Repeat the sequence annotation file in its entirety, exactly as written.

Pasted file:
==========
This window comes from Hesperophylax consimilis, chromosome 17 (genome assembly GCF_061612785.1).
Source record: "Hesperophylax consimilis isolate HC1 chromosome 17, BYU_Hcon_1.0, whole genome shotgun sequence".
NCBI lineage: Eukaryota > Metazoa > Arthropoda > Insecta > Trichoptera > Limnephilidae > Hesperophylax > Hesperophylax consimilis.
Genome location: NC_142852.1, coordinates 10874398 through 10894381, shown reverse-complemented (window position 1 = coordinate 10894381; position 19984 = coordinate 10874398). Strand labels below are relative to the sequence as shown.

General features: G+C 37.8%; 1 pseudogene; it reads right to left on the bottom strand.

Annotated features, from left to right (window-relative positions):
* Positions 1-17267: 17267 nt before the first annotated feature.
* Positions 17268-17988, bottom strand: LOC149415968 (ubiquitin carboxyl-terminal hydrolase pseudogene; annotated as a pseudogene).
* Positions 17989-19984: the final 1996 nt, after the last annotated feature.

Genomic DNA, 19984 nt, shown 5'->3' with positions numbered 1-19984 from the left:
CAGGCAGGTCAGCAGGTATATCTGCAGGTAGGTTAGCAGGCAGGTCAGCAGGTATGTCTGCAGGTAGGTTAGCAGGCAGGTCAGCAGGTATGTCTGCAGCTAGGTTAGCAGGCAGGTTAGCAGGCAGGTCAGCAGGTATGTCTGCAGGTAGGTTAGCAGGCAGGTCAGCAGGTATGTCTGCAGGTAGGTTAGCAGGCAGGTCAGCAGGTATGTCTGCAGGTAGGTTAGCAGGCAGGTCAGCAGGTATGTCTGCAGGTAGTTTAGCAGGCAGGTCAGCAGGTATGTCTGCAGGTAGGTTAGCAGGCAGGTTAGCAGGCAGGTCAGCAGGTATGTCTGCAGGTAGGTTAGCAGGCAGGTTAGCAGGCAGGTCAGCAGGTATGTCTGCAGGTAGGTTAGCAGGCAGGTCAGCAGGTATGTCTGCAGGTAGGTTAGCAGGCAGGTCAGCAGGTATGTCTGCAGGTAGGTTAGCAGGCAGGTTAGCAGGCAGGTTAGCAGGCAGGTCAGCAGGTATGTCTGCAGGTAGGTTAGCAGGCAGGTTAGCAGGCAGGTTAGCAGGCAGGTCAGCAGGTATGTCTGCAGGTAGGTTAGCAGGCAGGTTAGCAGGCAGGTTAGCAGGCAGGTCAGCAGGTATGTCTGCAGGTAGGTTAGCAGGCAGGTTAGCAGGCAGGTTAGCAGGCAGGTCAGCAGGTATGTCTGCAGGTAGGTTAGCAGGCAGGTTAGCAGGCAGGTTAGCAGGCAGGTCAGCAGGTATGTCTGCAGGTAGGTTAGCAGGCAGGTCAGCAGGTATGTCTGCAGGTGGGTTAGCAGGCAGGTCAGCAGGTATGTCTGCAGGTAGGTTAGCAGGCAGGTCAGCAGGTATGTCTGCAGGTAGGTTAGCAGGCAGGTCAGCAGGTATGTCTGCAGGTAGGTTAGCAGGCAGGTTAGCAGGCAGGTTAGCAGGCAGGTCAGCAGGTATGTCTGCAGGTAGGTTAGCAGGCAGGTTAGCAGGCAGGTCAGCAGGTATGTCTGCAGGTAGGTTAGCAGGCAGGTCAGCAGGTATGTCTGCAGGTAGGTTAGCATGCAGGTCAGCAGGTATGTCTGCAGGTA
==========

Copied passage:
This window comes from Hesperophylax consimilis, chromosome 17 (genome assembly GCF_061612785.1).
Source record: "Hesperophylax consimilis isolate HC1 chromosome 17, BYU_Hcon_1.0, whole genome shotgun sequence".
NCBI lineage: Eukaryota > Metazoa > Arthropoda > Insecta > Trichoptera > Limnephilidae > Hesperophylax > Hesperophylax consimilis.
Genome location: NC_142852.1, coordinates 10874398 through 10894381, shown reverse-complemented (window position 1 = coordinate 10894381; position 19984 = coordinate 10874398). Strand labels below are relative to the sequence as shown.

General features: G+C 37.8%; 1 pseudogene; it reads right to left on the bottom strand.

Annotated features, from left to right (window-relative positions):
* Positions 1-17267: 17267 nt before the first annotated feature.
* Positions 17268-17988, bottom strand: LOC149415968 (ubiquitin carboxyl-terminal hydrolase pseudogene; annotated as a pseudogene).
* Positions 17989-19984: the final 1996 nt, after the last annotated feature.

Genomic DNA, 19984 nt, shown 5'->3' with positions numbered 1-19984 from the left:
CAGGCAGGTCAGCAGGTATATCTGCAGGTAGGTTAGCAGGCAGGTCAGCAGGTATGTCTGCAGGTAGGTTAGCAGGCAGGTCAGCAGGTATGTCTGCAGCTAGGTTAGCAGGCAGGTTAGCAGGCAGGTCAGCAGGTATGTCTGCAGGTAGGTTAGCAGGCAGGTCAGCAGGTATGTCTGCAGGTAGGTTAGCAGGCAGGTCAGCAGGTATGTCTGCAGGTAGGTTAGCAGGCAGGTCAGCAGGTATGTCTGCAGGTAGTTTAGCAGGCAGGTCAGCAGGTATGTCTGCAGGTAGGTTAGCAGGCAGGTTAGCAGGCAGGTCAGCAGGTATGTCTGCAGGTAGGTTAGCAGGCAGGTTAGCAGGCAGGTCAGCAGGTATGTCTGCAGGTAGGTTAGCAGGCAGGTCAGCAGGTATGTCTGCAGGTAGGTTAGCAGGCAGGTCAGCAGGTATGTCTGCAGGTAGGTTAGCAGGCAGGTTAGCAGGCAGGTTAGCAGGCAGGTCAGCAGGTATGTCTGCAGGTAGGTTAGCAGGCAGGTTAGCAGGCAGGTTAGCAGGCAGGTCAGCAGGTATGTCTGCAGGTAGGTTAGCAGGCAGGTTAGCAGGCAGGTTAGCAGGCAGGTCAGCAGGTATGTCTGCAGGTAGGTTAGCAGGCAGGTTAGCAGGCAGGTTAGCAGGCAGGTCAGCAGGTATGTCTGCAGGTAGGTTAGCAGGCAGGTTAGCAGGCAGGTTAGCAGGCAGGTCAGCAGGTATGTCTGCAGGTAGGTTAGCAGGCAGGTCAGCAGGTATGTCTGCAGGTGGGTTAGCAGGCAGGTCAGCAGGTATGTCTGCAGGTAGGTTAGCAGGCAGGTCAGCAGGTATGTCTGCAGGTAGGTTAGCAGGCAGGTCAGCAGGTATGTCTGCAGGTAGGTTAGCAGGCAGGTTAGCAGGCAGGTTAGCAGGCAGGTCAGCAGGTATGTCTGCAGGTAGGTTAGCAGGCAGGTTAGCAGGCAGGTCAGCAGGTATGTCTGCAGGTAGGTTAGCAGGCAGGTCAGCAGGTATGTCTGCAGGTAGGTTAGCATGCAGGTCAGCAGGTATGTCTGCAGGTA